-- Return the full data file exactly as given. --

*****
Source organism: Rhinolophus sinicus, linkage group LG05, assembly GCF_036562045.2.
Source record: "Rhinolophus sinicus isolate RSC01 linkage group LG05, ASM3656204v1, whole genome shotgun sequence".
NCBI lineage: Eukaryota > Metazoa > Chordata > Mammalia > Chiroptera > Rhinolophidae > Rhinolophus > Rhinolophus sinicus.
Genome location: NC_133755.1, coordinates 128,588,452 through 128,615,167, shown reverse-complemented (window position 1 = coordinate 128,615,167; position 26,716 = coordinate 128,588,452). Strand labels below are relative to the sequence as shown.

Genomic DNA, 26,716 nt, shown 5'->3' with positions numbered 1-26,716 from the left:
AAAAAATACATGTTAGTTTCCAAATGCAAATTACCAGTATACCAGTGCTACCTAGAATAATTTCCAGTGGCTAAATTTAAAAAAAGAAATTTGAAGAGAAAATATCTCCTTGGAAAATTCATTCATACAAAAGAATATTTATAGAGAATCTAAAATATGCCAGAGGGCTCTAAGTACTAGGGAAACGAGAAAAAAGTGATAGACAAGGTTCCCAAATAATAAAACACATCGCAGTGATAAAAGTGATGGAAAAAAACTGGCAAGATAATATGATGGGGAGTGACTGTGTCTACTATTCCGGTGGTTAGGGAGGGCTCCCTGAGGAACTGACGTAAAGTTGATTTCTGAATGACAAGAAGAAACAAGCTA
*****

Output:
Source organism: Rhinolophus sinicus, linkage group LG05, assembly GCF_036562045.2.
Source record: "Rhinolophus sinicus isolate RSC01 linkage group LG05, ASM3656204v1, whole genome shotgun sequence".
NCBI lineage: Eukaryota > Metazoa > Chordata > Mammalia > Chiroptera > Rhinolophidae > Rhinolophus > Rhinolophus sinicus.
Genome location: NC_133755.1, coordinates 128,588,452 through 128,615,167, shown reverse-complemented (window position 1 = coordinate 128,615,167; position 26,716 = coordinate 128,588,452). Strand labels below are relative to the sequence as shown.

Genomic DNA, 26,716 nt, shown 5'->3' with positions numbered 1-26,716 from the left:
AAAAAATACATGTTAGTTTCCAAATGCAAATTACCAGTATACCAGTGCTACCTAGAATAATTTCCAGTGGCTAAATTTAAAAAAAGAAATTTGAAGAGAAAATATCTCCTTGGAAAATTCATTCATACAAAAGAATATTTATAGAGAATCTAAAATATGCCAGAGGGCTCTAAGTACTAGGGAAACGAGAAAAAAGTGATAGACAAGGTTCCCAAATAATAAAACACATCGCAGTGATAAAAGTGATGGAAAAAAACTGGCAAGATAATATGATGGGGAGTGACTGTGTCTACTATTCCGGTGGTTAGGGAGGGCTCCCTGAGGAACTGACGTAAAGTTGATTTCTGAATGACAAGAAGAAACAAGCTA